title = models.CharField(max_length=200)
    text = models.TextField(max_length=1000)

Make sure that you add 'documentsapp' to INSTALLED_APPS in

Also, in, add the following database config:

    'default': {
        'ENGINE': 'django.db.backends.postgresql_psycopg2',
        'NAME': 'elastic_demo',
        'USER': 'admin',
        'PASSWORD': 'admin',
        'HOST': '',
        'PORT': '5432',

If you use MySQL, your database configs might look something more like this:

    'default': {
        'ENGINE': 'django.db.backends.mysql',
        'NAME': 'elastic_demo',
        'USER': 'admin',
        'PASSWORD': 'admin',
        'HOST': '',
        'PORT': '3306',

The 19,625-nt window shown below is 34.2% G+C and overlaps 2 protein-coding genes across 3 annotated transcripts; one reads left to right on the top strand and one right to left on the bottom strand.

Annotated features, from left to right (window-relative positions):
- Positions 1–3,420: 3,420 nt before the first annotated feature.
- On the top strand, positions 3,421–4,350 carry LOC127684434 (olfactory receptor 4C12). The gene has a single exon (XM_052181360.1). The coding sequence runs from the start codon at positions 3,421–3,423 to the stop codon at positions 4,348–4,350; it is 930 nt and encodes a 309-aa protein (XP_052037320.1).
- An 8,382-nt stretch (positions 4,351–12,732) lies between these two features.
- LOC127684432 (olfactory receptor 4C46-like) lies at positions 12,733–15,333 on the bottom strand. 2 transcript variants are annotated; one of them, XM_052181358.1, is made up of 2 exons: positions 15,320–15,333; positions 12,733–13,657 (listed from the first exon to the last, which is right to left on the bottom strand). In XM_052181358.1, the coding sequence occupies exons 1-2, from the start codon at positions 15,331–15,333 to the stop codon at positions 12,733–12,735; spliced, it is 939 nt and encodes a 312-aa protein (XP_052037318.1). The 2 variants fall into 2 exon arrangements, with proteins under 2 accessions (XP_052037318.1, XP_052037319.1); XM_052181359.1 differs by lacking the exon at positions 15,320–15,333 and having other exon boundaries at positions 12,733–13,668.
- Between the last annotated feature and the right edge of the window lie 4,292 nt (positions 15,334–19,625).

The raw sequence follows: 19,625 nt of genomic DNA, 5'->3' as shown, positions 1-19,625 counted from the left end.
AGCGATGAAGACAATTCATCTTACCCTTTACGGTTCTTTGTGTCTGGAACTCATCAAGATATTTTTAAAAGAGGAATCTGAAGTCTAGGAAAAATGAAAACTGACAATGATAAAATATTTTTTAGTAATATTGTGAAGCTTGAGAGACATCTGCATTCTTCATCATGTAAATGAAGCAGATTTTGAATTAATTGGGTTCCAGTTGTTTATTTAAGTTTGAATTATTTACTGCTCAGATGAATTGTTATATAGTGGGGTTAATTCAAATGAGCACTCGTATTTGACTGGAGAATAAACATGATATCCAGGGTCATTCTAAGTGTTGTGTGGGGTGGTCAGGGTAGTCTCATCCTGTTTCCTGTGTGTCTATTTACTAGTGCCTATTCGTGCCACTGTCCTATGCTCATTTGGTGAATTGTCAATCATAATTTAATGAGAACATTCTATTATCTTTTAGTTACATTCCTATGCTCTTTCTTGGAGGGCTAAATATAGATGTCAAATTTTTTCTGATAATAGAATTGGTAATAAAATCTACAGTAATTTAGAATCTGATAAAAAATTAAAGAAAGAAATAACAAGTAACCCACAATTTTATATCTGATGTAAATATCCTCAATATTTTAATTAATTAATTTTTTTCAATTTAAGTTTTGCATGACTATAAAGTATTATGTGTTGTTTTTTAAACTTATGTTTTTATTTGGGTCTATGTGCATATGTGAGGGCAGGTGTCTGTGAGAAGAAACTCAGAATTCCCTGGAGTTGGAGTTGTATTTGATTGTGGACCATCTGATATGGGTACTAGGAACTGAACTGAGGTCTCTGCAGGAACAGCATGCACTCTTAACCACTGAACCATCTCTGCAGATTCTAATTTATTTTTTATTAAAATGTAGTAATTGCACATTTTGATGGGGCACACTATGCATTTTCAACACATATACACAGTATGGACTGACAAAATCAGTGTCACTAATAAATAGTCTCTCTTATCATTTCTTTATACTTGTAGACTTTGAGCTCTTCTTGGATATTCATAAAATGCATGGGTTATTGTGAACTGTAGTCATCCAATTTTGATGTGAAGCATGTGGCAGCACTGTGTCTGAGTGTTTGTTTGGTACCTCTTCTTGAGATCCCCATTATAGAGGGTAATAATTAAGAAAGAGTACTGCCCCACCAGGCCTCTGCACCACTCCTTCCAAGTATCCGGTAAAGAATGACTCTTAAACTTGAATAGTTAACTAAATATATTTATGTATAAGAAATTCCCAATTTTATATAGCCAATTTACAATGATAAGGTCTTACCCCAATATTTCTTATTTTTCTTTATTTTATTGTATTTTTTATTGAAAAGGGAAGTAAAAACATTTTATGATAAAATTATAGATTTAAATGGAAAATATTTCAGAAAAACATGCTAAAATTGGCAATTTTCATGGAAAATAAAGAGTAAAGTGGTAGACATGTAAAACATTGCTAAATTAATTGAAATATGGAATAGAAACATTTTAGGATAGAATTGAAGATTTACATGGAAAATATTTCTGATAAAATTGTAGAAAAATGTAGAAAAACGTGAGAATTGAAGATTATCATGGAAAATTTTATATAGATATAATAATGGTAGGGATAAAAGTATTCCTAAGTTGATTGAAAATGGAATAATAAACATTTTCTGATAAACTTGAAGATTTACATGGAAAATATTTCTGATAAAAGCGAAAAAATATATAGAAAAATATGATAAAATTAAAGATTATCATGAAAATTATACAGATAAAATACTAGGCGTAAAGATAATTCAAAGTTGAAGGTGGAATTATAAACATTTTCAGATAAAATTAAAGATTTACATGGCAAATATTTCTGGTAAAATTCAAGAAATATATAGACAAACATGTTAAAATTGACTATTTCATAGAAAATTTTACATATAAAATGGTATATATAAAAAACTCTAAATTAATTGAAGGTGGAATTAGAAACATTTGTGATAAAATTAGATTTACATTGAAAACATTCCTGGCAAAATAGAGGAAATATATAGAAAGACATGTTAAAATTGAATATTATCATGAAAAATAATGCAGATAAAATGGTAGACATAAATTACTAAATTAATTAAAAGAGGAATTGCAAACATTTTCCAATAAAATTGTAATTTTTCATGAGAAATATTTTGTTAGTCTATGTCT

Now, add the Document model to your models to be shown in the admin console. Your should have this code:

from .models import Document

Now, let's sync up the database with models and start up our Django project:

$ ./ makemigrations
$ ./ migrate
$ ./ createsuperuser
$ ./ runserver

Go to http://localhost:8000/admin and login. You should see the Document model. Go ahead and create a document.

In documentsapp/ add:

from elasticsearch_dsl.connections import connections
from elasticsearch_dsl import DocType, Text, Date
from elasticsearch.helpers import bulk
from elasticsearch import Elasticsearch
from . import models


class DocumentIndex(DocType):
    author = Text()
    posted_date = Date()
    title = Text()
    text = Text()

    class Meta:
        index = 'document-index'

    def bulk_indexing():
        es = Elasticsearch()